By: Casey Smith
In a recent advisory opinion, the Indiana Supreme Court Disciplinary Commission doubled down on expectations that public officials and government lawyers avoid potential conflicts when moving between public and private service, or when moving from one government agency to another.
Up for interpretation is Indiana Professional Conduct Rules as they apply to former government employees who “personally and substantially” worked on a specific matter during their tenure with the government, and whether the former employee “possesses confidential governmental information that could be damaging to a third party.”
Specifically, the commission’s new analysis contemplates a key question: When must a lawyer who is a current or former government official or employee be disqualified from — or decline to accept a legal matter — due to a conflict of interest?
The Indiana Capital Chronicle reported earlier this year that numerous elected lawmakers have established consultancies to provide professional advice and guidance to private businesses outside of the Statehouse. In addition, a number of lawyers are in the General Assembly.
Legislators emphasized their duty to disclose potential conflicts of interest when they arise, and to recuse themselves from voting on bills that could cause pecuniary gain, but some outside the Statehouse say the self-policing model needs to be reformed and that economic interest disclosure forms should require more detailed disclosures about private work.
The non-binding advisory opinion acknowledges that — as with every attorney-client relationship — the “duty of loyalty” demands that information related to the representation of a client be protected.
But because the work of government employees “implicates public interest in a way that private practice usually does not,” the commission emphasized that there are special nuances when weighing conflicts of interest.
What is a conflict of interest?
The commission referred to conflicts of interest in previous guidance as instances when attorneys must decline to represent a client — or withdraw from a current matter — because their work will be bound to or limited by any duties owed to someone or by their own self-interest.
In cases where lawyers can reasonably provide fair representation despite a conflict, they should obtain a written conflict waiver from all affected clients.
The latest opinion, issued in March, goes more in-depth. The commission said it comes as a response “to a prospective or hypothetical question” regarding ethics rules for Indiana judges and lawyers. But the opinion also extends to government employees and elected officials.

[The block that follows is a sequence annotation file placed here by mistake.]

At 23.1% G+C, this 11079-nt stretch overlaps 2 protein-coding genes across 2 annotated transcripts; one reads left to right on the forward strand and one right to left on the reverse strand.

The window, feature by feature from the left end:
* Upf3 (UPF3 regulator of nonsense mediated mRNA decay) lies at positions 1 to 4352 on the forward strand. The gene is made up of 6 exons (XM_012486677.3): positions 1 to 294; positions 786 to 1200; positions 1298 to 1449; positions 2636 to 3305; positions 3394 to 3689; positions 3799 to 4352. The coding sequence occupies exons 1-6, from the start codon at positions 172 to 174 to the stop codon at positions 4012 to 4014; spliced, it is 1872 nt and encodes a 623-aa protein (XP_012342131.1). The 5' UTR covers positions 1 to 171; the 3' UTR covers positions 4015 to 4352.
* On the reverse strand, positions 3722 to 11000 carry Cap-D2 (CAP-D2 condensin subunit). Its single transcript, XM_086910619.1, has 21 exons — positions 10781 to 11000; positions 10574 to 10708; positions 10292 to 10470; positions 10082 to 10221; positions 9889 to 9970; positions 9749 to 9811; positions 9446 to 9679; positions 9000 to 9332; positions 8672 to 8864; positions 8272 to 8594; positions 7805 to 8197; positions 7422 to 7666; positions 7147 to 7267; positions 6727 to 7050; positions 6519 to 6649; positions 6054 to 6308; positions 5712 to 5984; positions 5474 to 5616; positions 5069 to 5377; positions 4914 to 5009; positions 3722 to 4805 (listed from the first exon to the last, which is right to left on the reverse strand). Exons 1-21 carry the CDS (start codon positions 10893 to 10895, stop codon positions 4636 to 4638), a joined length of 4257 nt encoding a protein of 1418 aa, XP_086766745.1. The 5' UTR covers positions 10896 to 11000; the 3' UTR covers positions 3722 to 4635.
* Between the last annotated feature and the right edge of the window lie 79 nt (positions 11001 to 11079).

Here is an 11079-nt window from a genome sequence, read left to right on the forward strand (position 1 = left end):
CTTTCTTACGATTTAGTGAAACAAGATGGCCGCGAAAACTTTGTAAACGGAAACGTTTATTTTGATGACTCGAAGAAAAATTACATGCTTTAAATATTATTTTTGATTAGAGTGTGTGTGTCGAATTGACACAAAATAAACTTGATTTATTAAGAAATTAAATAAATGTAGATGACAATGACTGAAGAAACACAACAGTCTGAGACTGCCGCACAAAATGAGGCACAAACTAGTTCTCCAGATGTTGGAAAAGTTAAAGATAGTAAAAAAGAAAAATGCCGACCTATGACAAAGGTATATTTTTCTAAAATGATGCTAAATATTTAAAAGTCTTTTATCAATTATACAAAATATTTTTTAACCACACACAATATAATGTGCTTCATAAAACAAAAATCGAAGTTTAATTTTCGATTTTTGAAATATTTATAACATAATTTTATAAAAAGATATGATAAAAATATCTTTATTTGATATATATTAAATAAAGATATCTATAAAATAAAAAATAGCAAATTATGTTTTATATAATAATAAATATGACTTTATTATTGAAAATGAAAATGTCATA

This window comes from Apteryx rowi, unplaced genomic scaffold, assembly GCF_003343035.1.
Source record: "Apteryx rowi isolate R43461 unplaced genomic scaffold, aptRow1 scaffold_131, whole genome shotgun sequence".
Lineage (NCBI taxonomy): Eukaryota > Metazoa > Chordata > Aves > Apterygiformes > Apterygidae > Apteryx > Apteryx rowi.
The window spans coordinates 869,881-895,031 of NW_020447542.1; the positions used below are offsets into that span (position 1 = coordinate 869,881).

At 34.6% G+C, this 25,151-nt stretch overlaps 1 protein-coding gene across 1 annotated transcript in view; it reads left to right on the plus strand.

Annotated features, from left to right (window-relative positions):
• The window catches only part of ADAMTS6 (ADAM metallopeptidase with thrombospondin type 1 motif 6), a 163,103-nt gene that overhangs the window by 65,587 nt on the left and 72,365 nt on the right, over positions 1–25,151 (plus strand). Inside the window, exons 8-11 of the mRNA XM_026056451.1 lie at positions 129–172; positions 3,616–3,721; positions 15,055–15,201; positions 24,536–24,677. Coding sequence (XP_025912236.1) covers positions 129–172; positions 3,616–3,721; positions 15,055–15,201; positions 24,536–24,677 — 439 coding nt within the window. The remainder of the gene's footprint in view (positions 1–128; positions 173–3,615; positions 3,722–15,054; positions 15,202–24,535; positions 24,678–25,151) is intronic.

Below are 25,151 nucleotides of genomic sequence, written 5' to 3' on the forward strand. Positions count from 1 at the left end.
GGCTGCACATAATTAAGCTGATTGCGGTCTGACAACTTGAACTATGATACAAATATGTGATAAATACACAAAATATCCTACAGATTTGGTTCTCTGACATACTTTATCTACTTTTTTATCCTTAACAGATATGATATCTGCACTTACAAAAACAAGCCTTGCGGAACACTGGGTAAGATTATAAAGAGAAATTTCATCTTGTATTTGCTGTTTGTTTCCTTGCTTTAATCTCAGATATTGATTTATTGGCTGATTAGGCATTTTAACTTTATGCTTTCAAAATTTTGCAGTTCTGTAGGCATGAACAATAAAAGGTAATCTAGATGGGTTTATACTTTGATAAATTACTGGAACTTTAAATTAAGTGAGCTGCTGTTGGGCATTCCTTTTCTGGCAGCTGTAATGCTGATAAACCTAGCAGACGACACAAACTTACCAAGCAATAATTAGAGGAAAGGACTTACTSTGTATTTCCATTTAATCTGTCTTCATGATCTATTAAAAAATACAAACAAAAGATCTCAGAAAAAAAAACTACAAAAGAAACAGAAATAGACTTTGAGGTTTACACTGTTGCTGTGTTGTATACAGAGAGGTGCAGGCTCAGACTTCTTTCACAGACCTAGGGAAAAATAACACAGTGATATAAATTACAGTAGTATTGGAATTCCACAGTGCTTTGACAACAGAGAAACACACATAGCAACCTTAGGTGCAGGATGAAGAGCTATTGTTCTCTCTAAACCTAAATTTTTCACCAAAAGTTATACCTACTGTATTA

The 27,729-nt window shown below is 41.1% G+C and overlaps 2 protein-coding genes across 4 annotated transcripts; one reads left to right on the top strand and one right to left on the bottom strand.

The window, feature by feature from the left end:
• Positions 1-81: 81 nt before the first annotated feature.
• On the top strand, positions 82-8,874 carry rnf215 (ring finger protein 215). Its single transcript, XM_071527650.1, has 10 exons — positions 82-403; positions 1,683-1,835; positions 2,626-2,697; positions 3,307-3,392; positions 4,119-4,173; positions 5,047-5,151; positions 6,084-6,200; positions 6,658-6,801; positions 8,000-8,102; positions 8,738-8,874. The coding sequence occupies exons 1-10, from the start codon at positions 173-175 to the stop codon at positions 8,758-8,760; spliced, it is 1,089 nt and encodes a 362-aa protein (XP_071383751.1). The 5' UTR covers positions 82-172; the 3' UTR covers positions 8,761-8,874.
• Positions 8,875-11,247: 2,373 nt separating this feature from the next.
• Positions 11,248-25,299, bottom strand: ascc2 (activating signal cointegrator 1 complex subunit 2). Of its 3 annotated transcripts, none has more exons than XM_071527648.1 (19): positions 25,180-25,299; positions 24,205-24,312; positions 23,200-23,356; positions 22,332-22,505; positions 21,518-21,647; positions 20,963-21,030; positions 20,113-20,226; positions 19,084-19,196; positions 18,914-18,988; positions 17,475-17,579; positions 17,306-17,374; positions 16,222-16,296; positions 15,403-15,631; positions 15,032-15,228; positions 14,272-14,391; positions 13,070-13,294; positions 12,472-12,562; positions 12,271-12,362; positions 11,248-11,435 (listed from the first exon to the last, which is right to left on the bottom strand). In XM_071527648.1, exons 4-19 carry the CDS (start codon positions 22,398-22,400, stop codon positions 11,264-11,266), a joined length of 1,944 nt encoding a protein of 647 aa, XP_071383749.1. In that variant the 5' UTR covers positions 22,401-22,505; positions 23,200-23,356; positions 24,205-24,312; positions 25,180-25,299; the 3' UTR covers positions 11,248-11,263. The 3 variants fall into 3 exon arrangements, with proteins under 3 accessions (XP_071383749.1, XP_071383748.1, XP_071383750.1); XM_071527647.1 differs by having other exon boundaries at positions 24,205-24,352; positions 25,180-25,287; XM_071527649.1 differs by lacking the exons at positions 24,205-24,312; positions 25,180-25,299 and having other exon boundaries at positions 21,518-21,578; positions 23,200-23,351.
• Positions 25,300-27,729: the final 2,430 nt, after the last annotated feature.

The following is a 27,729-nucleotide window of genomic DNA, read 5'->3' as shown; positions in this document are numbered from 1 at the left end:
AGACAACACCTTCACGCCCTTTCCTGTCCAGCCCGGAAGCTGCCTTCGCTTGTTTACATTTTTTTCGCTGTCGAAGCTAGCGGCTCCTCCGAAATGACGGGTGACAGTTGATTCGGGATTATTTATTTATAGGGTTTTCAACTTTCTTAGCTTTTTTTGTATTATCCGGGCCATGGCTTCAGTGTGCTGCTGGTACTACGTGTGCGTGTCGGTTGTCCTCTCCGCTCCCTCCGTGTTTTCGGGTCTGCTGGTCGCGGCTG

“It is important that a proper balance is struck between governmental integrity and the ability of government agencies to hire willing and capable attorneys,” the disciplinary commission wrote in the advisory opinion. “Former government employees can be valuable assets in the private sector, but care must be taken to screen for potential conflicts to avoid the law firm’s disqualification from matters.”
Ultimately, the disciplinary commission said a lawyer should recuse themselves when:
The lawyer was previously “personally and substantially” involved in the matter in their prior government role, and the lawyer has not received informed consent from the agency to provide representation. The same applies to a lawyer’s former client if moving from the private to public sector.
The lawyer, while a government employee, “learned damaging confidential information” about a person who has interests adverse to the lawyer’s new client “that will be materially damaging to that person in the new matter.”
The lawyer’s representation “would involve the revelation of information that all attorneys are prohibited from disclosing” under Indiana Rules of Professional Conduct.
Still, the commission said it’s “mindful” of the “importance of having qualified attorneys available to work in the public sector” and of promoting “their ability to move freely between government and private sector employment.”
Deciding what’s OK — and how to avoid conflicts
Lawyers who are former government employees must ask themselves if their work for a government agency is “personally” and “substantially” and specific to their new work.
They should also be aware of whether the same parties are involved. That rule applies “regardless of whether the private client’s interests align with or are in opposition to the government’s interest.”
The lawyer should additionally examine whether they learned confidential governmental information about a person that could be used to inflict “damage” in a private sector setting.
If the answer to all of those questions is “no,” the former government employee is likely free to represent the client.
The same assessment should be used for lawyers who are moving from — or between — private to public work, according to the advisory opinion.
The commission specifically writes that “current government employees shall not participate in matters in which they were personally and substantially involved while in the private sector.”
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